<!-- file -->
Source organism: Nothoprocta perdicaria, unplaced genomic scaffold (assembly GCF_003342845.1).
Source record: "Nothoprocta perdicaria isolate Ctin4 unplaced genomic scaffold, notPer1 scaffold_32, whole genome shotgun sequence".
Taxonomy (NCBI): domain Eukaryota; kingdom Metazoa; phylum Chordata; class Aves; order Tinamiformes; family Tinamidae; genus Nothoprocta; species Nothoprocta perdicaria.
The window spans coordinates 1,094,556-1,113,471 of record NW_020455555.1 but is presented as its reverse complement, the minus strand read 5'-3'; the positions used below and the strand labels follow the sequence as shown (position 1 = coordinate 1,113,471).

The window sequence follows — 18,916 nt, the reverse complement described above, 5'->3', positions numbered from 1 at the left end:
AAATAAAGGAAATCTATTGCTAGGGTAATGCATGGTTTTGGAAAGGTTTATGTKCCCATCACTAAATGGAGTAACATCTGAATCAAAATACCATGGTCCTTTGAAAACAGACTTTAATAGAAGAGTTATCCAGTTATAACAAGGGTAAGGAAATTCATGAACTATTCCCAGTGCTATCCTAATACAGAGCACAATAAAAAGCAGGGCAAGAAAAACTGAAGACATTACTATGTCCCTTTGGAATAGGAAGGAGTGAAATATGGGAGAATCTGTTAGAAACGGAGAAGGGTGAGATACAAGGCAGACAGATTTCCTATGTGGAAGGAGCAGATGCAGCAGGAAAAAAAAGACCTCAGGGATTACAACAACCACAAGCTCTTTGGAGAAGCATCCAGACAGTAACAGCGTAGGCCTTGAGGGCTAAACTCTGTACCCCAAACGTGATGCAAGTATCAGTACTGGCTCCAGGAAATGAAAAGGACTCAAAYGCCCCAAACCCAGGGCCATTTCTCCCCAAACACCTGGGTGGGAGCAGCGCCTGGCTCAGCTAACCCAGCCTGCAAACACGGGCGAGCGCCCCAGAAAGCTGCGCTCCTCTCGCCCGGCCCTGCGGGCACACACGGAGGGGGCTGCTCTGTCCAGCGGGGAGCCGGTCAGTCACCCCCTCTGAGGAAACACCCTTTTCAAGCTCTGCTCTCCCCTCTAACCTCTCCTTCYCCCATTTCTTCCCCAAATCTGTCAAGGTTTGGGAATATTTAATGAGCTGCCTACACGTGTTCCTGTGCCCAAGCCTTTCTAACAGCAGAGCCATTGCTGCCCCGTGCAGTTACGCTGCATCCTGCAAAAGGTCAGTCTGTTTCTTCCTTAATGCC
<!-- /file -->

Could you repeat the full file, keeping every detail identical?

Source organism: Nothoprocta perdicaria, unplaced genomic scaffold (assembly GCF_003342845.1).
Source record: "Nothoprocta perdicaria isolate Ctin4 unplaced genomic scaffold, notPer1 scaffold_32, whole genome shotgun sequence".
Taxonomy (NCBI): domain Eukaryota; kingdom Metazoa; phylum Chordata; class Aves; order Tinamiformes; family Tinamidae; genus Nothoprocta; species Nothoprocta perdicaria.
The window spans coordinates 1,094,556-1,113,471 of record NW_020455555.1 but is presented as its reverse complement, the minus strand read 5'-3'; the positions used below and the strand labels follow the sequence as shown (position 1 = coordinate 1,113,471).

The window sequence follows — 18,916 nt, the reverse complement described above, 5'->3', positions numbered from 1 at the left end:
AAATAAAGGAAATCTATTGCTAGGGTAATGCATGGTTTTGGAAAGGTTTATGTKCCCATCACTAAATGGAGTAACATCTGAATCAAAATACCATGGTCCTTTGAAAACAGACTTTAATAGAAGAGTTATCCAGTTATAACAAGGGTAAGGAAATTCATGAACTATTCCCAGTGCTATCCTAATACAGAGCACAATAAAAAGCAGGGCAAGAAAAACTGAAGACATTACTATGTCCCTTTGGAATAGGAAGGAGTGAAATATGGGAGAATCTGTTAGAAACGGAGAAGGGTGAGATACAAGGCAGACAGATTTCCTATGTGGAAGGAGCAGATGCAGCAGGAAAAAAAAGACCTCAGGGATTACAACAACCACAAGCTCTTTGGAGAAGCATCCAGACAGTAACAGCGTAGGCCTTGAGGGCTAAACTCTGTACCCCAAACGTGATGCAAGTATCAGTACTGGCTCCAGGAAATGAAAAGGACTCAAAYGCCCCAAACCCAGGGCCATTTCTCCCCAAACACCTGGGTGGGAGCAGCGCCTGGCTCAGCTAACCCAGCCTGCAAACACGGGCGAGCGCCCCAGAAAGCTGCGCTCCTCTCGCCCGGCCCTGCGGGCACACACGGAGGGGGCTGCTCTGTCCAGCGGGGAGCCGGTCAGTCACCCCCTCTGAGGAAACACCCTTTTCAAGCTCTGCTCTCCCCTCTAACCTCTCCTTCYCCCATTTCTTCCCCAAATCTGTCAAGGTTTGGGAATATTTAATGAGCTGCCTACACGTGTTCCTGTGCCCAAGCCTTTCTAACAGCAGAGCCATTGCTGCCCCGTGCAGTTACGCTGCATCCTGCAAAAGGTCAGTCTGTTTCTTCCTTAATGCC